Following a toast to the ASC’s future, with daylight fading, the group retreated to the Clubhouse for a festive dinner and an evening of sharing fond memories, often reflecting on what the ASC founders and subsequent members accomplished by establishing and then maintaining Hollywood’s first professional organization for 10 decades. Much was also said about the vital importance of a welcoming, family-like peer group in an often-turbulent profession.

One highlight was a special audio message from 2015 ASC Board of Governors honoree Barbra Streisand: “Congratulations to the American Society of Cinematographers on celebrating your 100th-year anniversary. I’ve always considered myself extremely fortunate that the first time I stood in front of a motion picture camera, the great Harry Stradling [ASC] was seated behind it. His understanding of how to film actors in a way that enhanced their performance, and how to blend shadows and light to paint pictures in the dark, was a thrilling revelation to me.”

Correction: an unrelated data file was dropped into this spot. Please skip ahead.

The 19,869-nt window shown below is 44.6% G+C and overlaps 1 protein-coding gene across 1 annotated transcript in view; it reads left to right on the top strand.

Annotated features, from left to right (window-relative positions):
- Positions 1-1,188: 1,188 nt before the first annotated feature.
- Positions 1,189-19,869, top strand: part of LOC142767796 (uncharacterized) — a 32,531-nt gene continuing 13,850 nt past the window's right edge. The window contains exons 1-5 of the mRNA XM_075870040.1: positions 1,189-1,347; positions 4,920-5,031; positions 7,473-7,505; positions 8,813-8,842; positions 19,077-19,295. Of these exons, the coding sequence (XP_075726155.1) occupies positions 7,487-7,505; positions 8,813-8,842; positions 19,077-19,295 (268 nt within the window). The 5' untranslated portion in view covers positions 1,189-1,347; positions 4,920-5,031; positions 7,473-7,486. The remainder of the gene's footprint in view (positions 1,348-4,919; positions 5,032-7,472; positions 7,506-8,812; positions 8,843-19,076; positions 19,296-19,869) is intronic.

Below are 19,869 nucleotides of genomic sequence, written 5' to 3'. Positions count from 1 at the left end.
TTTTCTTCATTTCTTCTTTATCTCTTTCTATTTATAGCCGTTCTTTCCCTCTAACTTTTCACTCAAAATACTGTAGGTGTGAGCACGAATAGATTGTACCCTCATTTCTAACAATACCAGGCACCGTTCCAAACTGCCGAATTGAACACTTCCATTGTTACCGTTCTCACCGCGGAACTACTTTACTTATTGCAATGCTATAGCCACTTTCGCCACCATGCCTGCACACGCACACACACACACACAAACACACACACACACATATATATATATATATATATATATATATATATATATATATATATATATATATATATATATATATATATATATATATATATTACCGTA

Los Angeles City Councilmember Mitch O'Farrell (left) — who represents the 13th District, including Hollywood — presented the ASC with an official proclamation, celebrating the centennial and recognizing ASC’s contributions to advancing the art and craft of cinematography.
No birthday party would be complete without a cake.
Van Oostrum did the honors, John Toll in the background.
ASC members Cynthia Pusheck, Polly Morgan, Amy Vincent, Nancy Schreiber, Patti Lee, Rachel Morrison, Ellen Kuras and Natasha Braier.
ASC members Robert Primes, John Simmons, Todd A. Dos Reis and Lee — who happens to be one of the most recent additions to the member roster.
ASC members Isidore Mankofsky, Michael Goi, Jacek Laskus, Suki Medencevic, John Simmons and associate member Doug Leighton.

Noted as well was that this celebratory event was just the first of many to take place during 2019, with the next being the 33rd Annual ASC Awards for Outstanding Achievement, held on February 9 — during which the 100th Anniversary will be a major focus.